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  • Writer's pictureTastes Of History

A Brief History of Food: The Potato

Updated: Feb 15

Cultivated potatoes all belong to one botanical species, Solanum tuberosum, but this includes hundreds, if not thousands, of different varieties. The 200 wild potato species originated in the South American Andes inhabiting a range that extends from high cold mountains and plateaus into warmer valleys and subtropical forests and drier semi-arid regions and coastal valleys.

According to 'The Cambridge World History Of Food' (edited by Kenneth F. Kiple and Kriemhild Coneè Ornelas, and published in two volumes by Cambridge University Press in 2000) it was Spanish explorers who first encountered the potato in Peru, Bolivia, Colombia, and Ecuador in the 16th-century. They compared the unfamiliar tuber to truffles, and adopted the Quechua name 'papa'.

The first specimens probably reached Spain around AD 1570. Sailors returning from the Andes to Spain with silver presumably carried maize and potatoes for their own food on the trip. It is speculated, therefore, that leftover tubers (and maize) were carried ashore and planted. From there, the potato spread via herbalists and farmers to Italy, the Low Countries and England. There was likely a second introduction of the potato to England sometime in the following twenty years. On Sir Francis Drake's round-the-world voyage (1577 to 1580), for example, his first encounter with potatoes was recorded in 1578 off the Chilean coast. Despite British folklore crediting Drake with the introduction of the potato to Britain, this could not have been the case as it is highly unlikely that the tubers would have survived a further two years at sea.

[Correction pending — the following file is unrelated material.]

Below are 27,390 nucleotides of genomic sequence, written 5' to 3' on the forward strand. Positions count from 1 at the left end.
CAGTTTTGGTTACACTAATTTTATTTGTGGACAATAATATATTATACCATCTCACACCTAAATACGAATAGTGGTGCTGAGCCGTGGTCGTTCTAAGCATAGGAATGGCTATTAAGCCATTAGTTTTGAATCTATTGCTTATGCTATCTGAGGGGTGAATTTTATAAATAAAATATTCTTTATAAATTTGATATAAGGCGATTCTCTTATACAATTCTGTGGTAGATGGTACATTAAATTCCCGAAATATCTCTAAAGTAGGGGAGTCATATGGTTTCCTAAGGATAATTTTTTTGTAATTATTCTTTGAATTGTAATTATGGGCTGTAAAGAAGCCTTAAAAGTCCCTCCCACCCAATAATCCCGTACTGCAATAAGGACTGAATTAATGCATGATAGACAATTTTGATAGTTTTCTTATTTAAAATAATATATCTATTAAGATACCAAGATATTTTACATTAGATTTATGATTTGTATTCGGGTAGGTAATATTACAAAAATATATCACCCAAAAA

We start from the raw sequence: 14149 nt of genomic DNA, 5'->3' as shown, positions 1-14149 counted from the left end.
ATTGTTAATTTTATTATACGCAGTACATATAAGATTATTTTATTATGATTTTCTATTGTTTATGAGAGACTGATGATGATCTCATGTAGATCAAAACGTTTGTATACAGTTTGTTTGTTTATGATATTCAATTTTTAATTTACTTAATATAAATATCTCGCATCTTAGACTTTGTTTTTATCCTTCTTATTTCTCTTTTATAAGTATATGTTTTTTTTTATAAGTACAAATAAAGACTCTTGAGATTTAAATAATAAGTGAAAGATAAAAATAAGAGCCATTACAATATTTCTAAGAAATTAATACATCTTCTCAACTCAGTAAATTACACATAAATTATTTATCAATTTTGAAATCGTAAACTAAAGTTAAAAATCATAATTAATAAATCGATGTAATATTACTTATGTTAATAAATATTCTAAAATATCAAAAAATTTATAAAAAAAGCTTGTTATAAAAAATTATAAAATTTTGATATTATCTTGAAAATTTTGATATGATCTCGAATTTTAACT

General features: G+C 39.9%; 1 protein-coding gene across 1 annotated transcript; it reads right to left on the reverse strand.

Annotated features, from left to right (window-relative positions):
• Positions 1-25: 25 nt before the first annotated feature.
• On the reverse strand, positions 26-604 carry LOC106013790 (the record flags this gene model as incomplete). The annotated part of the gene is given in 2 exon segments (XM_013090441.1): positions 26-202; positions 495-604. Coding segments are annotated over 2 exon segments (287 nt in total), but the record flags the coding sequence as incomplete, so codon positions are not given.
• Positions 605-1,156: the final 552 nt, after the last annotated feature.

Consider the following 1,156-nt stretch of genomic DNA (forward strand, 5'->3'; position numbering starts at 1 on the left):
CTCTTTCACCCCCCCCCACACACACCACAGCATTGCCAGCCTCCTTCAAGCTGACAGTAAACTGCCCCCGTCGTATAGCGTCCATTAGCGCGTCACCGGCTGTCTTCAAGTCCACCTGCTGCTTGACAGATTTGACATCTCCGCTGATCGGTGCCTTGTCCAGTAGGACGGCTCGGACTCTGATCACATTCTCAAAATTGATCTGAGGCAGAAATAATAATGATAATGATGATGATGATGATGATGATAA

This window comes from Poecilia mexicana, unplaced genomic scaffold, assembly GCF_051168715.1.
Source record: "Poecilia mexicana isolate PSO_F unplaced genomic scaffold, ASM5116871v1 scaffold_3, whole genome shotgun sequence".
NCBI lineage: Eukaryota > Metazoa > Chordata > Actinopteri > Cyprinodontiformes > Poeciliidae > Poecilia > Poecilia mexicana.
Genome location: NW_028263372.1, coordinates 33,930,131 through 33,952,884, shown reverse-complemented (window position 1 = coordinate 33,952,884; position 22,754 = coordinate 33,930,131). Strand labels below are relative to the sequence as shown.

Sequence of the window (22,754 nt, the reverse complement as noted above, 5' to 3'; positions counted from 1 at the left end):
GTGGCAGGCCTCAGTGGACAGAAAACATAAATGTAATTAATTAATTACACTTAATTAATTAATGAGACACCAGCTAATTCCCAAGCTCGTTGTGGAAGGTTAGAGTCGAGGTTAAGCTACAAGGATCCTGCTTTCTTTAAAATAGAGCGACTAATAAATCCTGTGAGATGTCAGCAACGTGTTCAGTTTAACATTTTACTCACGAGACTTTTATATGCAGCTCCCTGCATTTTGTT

Further reading:

1. Writing for BBC Travel in March 2020, Diego Arguedas Ortiz provides a more in-depth history on 'How the humble potato changed the world'.

2. Alternatively, Gerard Paul (April 2021) has taken a comprehensive look at the history of the potato: from their origin in modern-day Peru, to their cultivation and worldwide spread, to their contribution to warfare and global population growth.


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